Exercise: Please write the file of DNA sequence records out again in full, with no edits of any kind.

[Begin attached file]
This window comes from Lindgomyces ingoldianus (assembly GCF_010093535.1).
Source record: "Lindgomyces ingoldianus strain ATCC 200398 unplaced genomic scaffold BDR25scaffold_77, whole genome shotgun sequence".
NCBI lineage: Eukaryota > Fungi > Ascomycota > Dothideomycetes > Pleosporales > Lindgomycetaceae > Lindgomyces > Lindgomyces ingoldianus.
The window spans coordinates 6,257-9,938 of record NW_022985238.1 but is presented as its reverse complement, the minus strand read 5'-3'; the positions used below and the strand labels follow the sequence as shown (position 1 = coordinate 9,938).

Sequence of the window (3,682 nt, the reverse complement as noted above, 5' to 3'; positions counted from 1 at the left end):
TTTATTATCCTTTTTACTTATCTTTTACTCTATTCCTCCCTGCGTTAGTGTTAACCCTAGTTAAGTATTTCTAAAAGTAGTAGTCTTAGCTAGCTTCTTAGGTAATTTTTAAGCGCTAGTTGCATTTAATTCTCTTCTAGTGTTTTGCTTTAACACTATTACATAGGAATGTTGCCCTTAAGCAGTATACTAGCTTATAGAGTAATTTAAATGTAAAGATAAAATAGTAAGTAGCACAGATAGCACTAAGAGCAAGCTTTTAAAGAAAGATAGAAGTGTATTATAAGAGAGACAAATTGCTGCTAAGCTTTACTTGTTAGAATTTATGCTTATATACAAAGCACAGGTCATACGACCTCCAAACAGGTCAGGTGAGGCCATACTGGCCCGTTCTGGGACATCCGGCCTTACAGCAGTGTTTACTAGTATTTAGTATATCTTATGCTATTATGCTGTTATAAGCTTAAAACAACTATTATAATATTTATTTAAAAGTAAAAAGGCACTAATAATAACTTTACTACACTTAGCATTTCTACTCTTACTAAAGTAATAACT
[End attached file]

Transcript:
This window comes from Lindgomyces ingoldianus (assembly GCF_010093535.1).
Source record: "Lindgomyces ingoldianus strain ATCC 200398 unplaced genomic scaffold BDR25scaffold_77, whole genome shotgun sequence".
NCBI lineage: Eukaryota > Fungi > Ascomycota > Dothideomycetes > Pleosporales > Lindgomycetaceae > Lindgomyces > Lindgomyces ingoldianus.
The window spans coordinates 6,257-9,938 of record NW_022985238.1 but is presented as its reverse complement, the minus strand read 5'-3'; the positions used below and the strand labels follow the sequence as shown (position 1 = coordinate 9,938).

Sequence of the window (3,682 nt, the reverse complement as noted above, 5' to 3'; positions counted from 1 at the left end):
TTTATTATCCTTTTTACTTATCTTTTACTCTATTCCTCCCTGCGTTAGTGTTAACCCTAGTTAAGTATTTCTAAAAGTAGTAGTCTTAGCTAGCTTCTTAGGTAATTTTTAAGCGCTAGTTGCATTTAATTCTCTTCTAGTGTTTTGCTTTAACACTATTACATAGGAATGTTGCCCTTAAGCAGTATACTAGCTTATAGAGTAATTTAAATGTAAAGATAAAATAGTAAGTAGCACAGATAGCACTAAGAGCAAGCTTTTAAAGAAAGATAGAAGTGTATTATAAGAGAGACAAATTGCTGCTAAGCTTTACTTGTTAGAATTTATGCTTATATACAAAGCACAGGTCATACGACCTCCAAACAGGTCAGGTGAGGCCATACTGGCCCGTTCTGGGACATCCGGCCTTACAGCAGTGTTTACTAGTATTTAGTATATCTTATGCTATTATGCTGTTATAAGCTTAAAACAACTATTATAATATTTATTTAAAAGTAAAAAGGCACTAATAATAACTTTACTACACTTAGCATTTCTACTCTTACTAAAGTAATAACT